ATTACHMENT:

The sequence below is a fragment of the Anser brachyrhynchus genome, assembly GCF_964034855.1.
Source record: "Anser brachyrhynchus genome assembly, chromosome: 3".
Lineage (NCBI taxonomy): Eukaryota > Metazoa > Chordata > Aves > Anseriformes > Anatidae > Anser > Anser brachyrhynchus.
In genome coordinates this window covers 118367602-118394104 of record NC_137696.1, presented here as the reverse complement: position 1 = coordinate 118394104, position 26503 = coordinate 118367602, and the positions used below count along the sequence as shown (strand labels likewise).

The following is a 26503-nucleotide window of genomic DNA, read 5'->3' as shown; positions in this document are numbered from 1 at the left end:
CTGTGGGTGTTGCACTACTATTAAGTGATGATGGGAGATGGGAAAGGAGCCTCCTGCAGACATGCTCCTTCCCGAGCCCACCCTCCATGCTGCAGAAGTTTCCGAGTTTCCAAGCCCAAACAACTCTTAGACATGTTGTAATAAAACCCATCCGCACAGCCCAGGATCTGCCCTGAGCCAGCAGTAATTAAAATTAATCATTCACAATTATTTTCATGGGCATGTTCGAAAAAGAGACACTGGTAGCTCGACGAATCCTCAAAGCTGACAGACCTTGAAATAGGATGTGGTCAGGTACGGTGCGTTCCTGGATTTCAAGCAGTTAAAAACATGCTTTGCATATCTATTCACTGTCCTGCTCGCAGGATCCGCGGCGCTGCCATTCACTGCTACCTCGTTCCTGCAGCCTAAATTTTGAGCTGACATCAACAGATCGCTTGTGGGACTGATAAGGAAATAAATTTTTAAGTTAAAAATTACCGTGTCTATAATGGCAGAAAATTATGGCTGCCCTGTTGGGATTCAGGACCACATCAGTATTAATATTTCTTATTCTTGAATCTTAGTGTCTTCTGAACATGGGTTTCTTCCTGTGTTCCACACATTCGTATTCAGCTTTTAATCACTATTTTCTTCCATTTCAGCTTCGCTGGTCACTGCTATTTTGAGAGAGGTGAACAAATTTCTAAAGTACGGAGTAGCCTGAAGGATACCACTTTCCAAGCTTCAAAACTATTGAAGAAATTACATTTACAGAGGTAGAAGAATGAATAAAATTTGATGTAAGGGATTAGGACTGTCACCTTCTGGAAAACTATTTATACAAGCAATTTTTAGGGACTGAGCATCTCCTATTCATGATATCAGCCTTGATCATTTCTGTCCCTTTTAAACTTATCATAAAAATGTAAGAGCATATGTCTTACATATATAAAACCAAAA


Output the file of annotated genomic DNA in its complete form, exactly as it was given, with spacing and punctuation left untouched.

The sequence below is a fragment of the Anser brachyrhynchus genome, assembly GCF_964034855.1.
Source record: "Anser brachyrhynchus genome assembly, chromosome: 3".
Lineage (NCBI taxonomy): Eukaryota > Metazoa > Chordata > Aves > Anseriformes > Anatidae > Anser > Anser brachyrhynchus.
In genome coordinates this window covers 118367602-118394104 of record NC_137696.1, presented here as the reverse complement: position 1 = coordinate 118394104, position 26503 = coordinate 118367602, and the positions used below count along the sequence as shown (strand labels likewise).

The following is a 26503-nucleotide window of genomic DNA, read 5'->3' as shown; positions in this document are numbered from 1 at the left end:
CTGTGGGTGTTGCACTACTATTAAGTGATGATGGGAGATGGGAAAGGAGCCTCCTGCAGACATGCTCCTTCCCGAGCCCACCCTCCATGCTGCAGAAGTTTCCGAGTTTCCAAGCCCAAACAACTCTTAGACATGTTGTAATAAAACCCATCCGCACAGCCCAGGATCTGCCCTGAGCCAGCAGTAATTAAAATTAATCATTCACAATTATTTTCATGGGCATGTTCGAAAAAGAGACACTGGTAGCTCGACGAATCCTCAAAGCTGACAGACCTTGAAATAGGATGTGGTCAGGTACGGTGCGTTCCTGGATTTCAAGCAGTTAAAAACATGCTTTGCATATCTATTCACTGTCCTGCTCGCAGGATCCGCGGCGCTGCCATTCACTGCTACCTCGTTCCTGCAGCCTAAATTTTGAGCTGACATCAACAGATCGCTTGTGGGACTGATAAGGAAATAAATTTTTAAGTTAAAAATTACCGTGTCTATAATGGCAGAAAATTATGGCTGCCCTGTTGGGATTCAGGACCACATCAGTATTAATATTTCTTATTCTTGAATCTTAGTGTCTTCTGAACATGGGTTTCTTCCTGTGTTCCACACATTCGTATTCAGCTTTTAATCACTATTTTCTTCCATTTCAGCTTCGCTGGTCACTGCTATTTTGAGAGAGGTGAACAAATTTCTAAAGTACGGAGTAGCCTGAAGGATACCACTTTCCAAGCTTCAAAACTATTGAAGAAATTACATTTACAGAGGTAGAAGAATGAATAAAATTTGATGTAAGGGATTAGGACTGTCACCTTCTGGAAAACTATTTATACAAGCAATTTTTAGGGACTGAGCATCTCCTATTCATGATATCAGCCTTGATCATTTCTGTCCCTTTTAAACTTATCATAAAAATGTAAGAGCATATGTCTTACATATATAAAACCAAAA